Intrauterine Device (IUD)
If you are having any symptoms or have any questions, please call 811 to speak with a registered nurse 24 hours a day.
What is an intrauterine device?
An intrauterine device (called an IUD) is a small, T-shaped device with a string attached to the end. The IUD is placed inside a woman’s uterus to prevent pregnancy. The insertion can be done by your family healthcare provider during an office visit.
Once it is in place, the IUD stays in your uterus until your healthcare provider removes it. The string on an IUD hangs down 3-5 cm (1 to 2 inches) into the vagina. This allows you to check that the IUD is in the right place and allows your healthcare provider to remove the IUD.
How does an IUD work?
Two types of IUD are available in Canada. One type contains copper (one brand name: Liberte). The other type releases a small amount of the hormone progestin (brand names: Mirena and Jaydess). The copper IUD prevents sperm from reaching and fertilizing the egg. It may also change the lining of the uterus. The hormonal IUD prevents eggs from being released by the ovaries. It also makes the mucous in the cervix (opening to the uterus) thicker so that sperm can’t get to the egg.
Who should not use an IUD?
You shouldn’t use an IUD if you’re pregnant, if you have unexplained vaginal bleeding, or if you have cancer of the cervix or uterus. You should not use the copper IUD if you are allergic to copper.
How quickly does an IUD start working after it is inserted?
The copper IUD starts working right away after it is inserted.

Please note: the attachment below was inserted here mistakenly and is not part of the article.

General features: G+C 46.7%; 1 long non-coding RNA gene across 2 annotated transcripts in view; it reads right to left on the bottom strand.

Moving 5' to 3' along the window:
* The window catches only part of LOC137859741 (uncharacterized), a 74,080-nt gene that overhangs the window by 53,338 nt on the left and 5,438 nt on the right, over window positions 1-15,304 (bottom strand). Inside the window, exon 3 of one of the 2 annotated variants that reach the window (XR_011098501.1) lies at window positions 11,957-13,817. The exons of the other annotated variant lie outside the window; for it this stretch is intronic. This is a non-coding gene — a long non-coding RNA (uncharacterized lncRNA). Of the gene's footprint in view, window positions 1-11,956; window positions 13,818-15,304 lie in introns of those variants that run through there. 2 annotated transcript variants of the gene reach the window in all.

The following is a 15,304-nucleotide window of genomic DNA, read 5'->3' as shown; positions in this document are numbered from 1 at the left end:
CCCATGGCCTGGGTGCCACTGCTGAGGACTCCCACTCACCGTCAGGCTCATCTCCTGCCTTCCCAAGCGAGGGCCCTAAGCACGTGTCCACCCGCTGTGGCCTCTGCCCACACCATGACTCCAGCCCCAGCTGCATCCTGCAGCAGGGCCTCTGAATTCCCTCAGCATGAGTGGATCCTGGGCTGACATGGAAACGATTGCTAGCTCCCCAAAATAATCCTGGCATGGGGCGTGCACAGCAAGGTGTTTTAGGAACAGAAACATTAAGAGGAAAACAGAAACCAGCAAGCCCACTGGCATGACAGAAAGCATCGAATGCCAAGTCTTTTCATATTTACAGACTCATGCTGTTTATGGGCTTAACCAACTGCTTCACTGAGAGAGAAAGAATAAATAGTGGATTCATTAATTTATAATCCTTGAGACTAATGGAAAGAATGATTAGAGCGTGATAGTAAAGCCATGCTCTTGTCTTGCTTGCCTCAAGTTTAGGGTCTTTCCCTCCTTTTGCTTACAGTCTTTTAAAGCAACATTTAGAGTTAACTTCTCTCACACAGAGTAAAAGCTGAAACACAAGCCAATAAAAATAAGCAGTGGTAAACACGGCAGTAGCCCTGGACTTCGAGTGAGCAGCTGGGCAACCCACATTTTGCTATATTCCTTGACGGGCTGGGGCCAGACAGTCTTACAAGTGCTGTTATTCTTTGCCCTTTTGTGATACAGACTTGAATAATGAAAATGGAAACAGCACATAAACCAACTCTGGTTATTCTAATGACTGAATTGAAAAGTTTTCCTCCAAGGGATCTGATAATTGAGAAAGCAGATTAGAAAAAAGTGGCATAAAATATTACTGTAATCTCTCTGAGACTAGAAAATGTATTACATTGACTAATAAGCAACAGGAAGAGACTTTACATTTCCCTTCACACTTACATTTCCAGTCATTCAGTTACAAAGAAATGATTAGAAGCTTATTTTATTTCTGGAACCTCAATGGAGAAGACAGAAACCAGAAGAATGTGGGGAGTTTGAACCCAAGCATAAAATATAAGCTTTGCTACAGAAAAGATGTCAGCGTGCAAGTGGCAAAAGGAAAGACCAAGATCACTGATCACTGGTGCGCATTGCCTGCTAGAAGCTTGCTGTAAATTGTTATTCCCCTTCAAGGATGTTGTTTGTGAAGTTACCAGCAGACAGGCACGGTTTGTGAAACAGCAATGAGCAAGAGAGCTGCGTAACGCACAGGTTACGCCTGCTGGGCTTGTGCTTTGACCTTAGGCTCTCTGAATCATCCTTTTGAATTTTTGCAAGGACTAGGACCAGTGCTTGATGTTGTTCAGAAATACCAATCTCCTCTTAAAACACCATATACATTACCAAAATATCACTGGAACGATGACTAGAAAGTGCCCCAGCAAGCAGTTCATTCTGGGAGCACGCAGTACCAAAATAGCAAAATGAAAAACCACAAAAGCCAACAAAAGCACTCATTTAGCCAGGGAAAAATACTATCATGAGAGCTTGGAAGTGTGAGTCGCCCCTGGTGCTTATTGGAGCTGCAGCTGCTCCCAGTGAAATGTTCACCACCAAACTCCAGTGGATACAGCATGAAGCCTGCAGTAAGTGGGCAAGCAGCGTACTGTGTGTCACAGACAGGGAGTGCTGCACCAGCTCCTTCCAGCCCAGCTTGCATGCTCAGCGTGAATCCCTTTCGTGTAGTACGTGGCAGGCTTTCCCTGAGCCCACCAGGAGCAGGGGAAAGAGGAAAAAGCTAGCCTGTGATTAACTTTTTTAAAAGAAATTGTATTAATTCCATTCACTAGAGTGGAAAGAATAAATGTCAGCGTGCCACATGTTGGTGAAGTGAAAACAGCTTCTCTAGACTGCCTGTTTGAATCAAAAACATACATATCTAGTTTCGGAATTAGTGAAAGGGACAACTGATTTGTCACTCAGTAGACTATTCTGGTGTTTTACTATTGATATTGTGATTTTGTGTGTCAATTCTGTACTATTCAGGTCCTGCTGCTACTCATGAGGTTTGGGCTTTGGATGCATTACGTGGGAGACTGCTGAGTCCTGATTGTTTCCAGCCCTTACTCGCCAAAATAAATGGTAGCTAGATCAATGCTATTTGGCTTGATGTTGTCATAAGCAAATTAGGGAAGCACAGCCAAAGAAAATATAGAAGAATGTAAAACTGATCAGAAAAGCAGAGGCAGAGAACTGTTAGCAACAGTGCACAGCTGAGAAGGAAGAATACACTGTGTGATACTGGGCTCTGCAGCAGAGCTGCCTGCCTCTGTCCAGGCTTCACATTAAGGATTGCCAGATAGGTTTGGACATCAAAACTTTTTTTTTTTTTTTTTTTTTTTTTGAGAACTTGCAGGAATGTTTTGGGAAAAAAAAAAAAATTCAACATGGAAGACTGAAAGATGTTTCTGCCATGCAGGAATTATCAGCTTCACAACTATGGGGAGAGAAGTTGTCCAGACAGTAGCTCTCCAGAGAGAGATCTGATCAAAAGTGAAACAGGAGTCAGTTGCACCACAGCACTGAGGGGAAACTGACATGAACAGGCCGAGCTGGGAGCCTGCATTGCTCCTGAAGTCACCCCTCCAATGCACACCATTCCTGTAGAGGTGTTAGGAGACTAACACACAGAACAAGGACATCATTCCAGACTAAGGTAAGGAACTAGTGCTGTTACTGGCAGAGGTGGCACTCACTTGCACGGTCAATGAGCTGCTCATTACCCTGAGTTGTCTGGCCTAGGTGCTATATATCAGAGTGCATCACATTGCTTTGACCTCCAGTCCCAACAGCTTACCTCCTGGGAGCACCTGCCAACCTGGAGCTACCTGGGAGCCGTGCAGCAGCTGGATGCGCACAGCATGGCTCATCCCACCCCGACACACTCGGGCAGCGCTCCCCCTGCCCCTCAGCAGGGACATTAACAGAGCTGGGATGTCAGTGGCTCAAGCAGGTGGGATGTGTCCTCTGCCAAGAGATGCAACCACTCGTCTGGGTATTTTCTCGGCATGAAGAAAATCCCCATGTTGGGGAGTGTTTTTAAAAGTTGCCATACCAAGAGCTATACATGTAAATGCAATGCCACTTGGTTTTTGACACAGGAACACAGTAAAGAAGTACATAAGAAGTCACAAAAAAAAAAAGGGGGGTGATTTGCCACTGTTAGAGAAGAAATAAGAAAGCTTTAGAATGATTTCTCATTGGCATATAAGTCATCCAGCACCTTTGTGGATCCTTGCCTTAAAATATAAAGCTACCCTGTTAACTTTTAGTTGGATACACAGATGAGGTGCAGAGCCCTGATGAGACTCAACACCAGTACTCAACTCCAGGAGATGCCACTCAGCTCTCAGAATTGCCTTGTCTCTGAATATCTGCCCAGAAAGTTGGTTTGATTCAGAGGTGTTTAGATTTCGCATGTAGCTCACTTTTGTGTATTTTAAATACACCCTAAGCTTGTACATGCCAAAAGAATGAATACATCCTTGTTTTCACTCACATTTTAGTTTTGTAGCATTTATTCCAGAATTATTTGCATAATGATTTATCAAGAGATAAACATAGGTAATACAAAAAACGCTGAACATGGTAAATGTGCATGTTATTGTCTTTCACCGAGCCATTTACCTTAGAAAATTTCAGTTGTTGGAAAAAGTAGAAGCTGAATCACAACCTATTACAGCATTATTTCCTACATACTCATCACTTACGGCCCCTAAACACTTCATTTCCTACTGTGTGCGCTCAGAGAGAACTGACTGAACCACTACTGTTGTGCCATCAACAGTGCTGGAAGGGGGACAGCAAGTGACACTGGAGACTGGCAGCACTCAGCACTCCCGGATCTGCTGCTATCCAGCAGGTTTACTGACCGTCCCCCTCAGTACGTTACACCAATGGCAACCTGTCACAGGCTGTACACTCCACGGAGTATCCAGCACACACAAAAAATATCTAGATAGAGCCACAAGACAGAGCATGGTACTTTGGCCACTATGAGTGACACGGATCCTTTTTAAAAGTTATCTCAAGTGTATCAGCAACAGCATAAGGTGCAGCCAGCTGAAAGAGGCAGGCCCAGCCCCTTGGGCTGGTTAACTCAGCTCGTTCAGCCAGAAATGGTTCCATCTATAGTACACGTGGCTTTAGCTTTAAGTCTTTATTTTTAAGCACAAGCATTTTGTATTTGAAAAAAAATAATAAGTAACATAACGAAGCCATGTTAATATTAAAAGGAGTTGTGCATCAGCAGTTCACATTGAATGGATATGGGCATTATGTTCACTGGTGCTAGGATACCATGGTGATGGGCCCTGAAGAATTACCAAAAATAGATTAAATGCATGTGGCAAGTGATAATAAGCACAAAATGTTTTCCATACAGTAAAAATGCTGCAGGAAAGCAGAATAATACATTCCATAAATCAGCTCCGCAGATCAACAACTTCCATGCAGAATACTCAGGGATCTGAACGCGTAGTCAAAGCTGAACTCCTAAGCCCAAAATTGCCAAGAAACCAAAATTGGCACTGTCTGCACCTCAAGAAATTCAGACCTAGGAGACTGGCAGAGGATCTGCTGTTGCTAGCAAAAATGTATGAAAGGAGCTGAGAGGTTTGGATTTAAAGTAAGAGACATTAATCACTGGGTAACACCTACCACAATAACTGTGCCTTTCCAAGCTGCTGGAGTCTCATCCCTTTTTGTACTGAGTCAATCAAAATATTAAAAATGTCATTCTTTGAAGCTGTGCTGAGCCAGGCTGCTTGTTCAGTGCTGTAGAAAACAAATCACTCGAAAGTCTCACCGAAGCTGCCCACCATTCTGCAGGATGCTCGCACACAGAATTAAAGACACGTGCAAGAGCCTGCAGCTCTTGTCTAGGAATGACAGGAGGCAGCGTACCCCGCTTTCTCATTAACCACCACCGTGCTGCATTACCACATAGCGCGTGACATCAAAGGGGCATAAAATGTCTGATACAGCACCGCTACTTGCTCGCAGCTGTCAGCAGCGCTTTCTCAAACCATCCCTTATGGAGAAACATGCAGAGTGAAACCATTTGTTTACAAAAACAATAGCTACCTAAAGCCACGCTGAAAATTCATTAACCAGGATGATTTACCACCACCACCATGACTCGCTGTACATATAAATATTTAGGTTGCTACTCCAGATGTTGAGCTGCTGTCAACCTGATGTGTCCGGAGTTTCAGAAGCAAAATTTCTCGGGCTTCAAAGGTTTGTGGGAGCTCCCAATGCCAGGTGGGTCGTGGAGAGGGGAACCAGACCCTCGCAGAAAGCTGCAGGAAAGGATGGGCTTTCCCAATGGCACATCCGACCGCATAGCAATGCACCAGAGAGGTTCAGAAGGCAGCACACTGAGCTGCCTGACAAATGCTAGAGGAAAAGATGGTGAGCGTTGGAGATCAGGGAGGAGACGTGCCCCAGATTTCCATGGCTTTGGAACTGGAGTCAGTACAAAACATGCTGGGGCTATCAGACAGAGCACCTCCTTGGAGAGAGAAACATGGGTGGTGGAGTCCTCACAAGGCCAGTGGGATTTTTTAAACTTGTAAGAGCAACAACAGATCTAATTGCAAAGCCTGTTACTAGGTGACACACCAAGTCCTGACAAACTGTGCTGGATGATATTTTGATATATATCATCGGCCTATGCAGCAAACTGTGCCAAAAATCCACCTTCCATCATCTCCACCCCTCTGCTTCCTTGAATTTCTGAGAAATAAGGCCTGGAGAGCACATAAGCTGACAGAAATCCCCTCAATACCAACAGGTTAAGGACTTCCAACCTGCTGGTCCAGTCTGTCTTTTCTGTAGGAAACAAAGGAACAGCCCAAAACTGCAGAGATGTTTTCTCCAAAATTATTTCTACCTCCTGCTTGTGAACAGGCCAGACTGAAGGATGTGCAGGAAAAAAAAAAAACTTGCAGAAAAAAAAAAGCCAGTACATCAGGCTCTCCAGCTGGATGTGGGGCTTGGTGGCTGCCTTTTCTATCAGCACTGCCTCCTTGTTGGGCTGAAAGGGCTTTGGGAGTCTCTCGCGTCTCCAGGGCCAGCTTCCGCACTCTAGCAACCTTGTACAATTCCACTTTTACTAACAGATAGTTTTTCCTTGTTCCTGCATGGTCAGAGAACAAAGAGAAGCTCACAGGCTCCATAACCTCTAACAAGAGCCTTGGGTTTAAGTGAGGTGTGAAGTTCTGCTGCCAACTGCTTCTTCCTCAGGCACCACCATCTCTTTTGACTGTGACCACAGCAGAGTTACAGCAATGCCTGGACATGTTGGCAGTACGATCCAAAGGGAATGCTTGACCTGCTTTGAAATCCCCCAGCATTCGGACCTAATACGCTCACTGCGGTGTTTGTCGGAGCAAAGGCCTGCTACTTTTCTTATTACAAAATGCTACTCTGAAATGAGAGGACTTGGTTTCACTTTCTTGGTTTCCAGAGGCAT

The hormonal IUD starts working right away if it is inserted within 7 days after the start of your period. If a hormonal IUD is inserted at any other time during your menstrual cycle, you will have to wait for 7 days for it to start working. If you have sex during this time, you should use another method of birth control (for example, a condom).
What are the advantages of an IUD?
The advantages of using an IUD include the following:
- Prevents pregnancy very effectively
- Keeps preventing pregnancy until it is removed
- Can prevent pregnancy for 3 to10 years (depending on which IUD you use)
- Is inexpensive
- Is convenient because there is nothing you have to remember to do, such as taking the birth control pill every day
- Can be removed by your healthcare provider at any time
- Has a low risk of side effects.
- Can be used safely by a woman who is breastfeeding
- Can’t be felt by a woman or her sexual partner
What are the disadvantages of an IUD?
In rare cases, the uterus can be injured when the IUD is inserted. Side effects of all IUDs may include cramping or pain when the IUD is first inserted and spotting between periods for the first 3 to 6 months. Possible side effects of copper IUDs include heavier bleeding and stronger cramps during periods. Side effects of the hormonal IUD may include irregular periods in the first 3 to 6 months.
The IUD does not protect you from any sexually transmitted infections (STIs). To reduce the risk of getting an STI, you should also use a condom when you have sex.
How long is an IUD effective?
The copper IUD works for up to 10 years. One hormonal IUD (Mirena) lasts for up to 5 years. The other hormonal IUD (Jaydess) lasts for up to 3 years. Your healthcare provider can remove the IUD at any time if you want to get pregnant or if you no longer want to use an IUD.
How do I care for my IUD?
After your IUD is put in place, you may swim, exercise, and use tampons. Continue to have regular check-ups. Contact your healthcare provider if you miss your period or if you notice any unusual fluid or odor coming from your vagina.
Once a month, you should check for the IUD string by inserting a clean finger into your vagina. Don’t tug on the string.
Contact your healthcare provider if you can’t feel the string or if you feel the IUD itself. Either of these could mean that the IUD is not in the right place and needs to be repositioned. If your IUD is not in the right place, it may not prevent pregnancy.
Appropriate Use of the Intrauterine Device by Timothy P. Canavan, M.D. (12/01/98, http://www.aafp.org/afp/981200ap/canavan.html)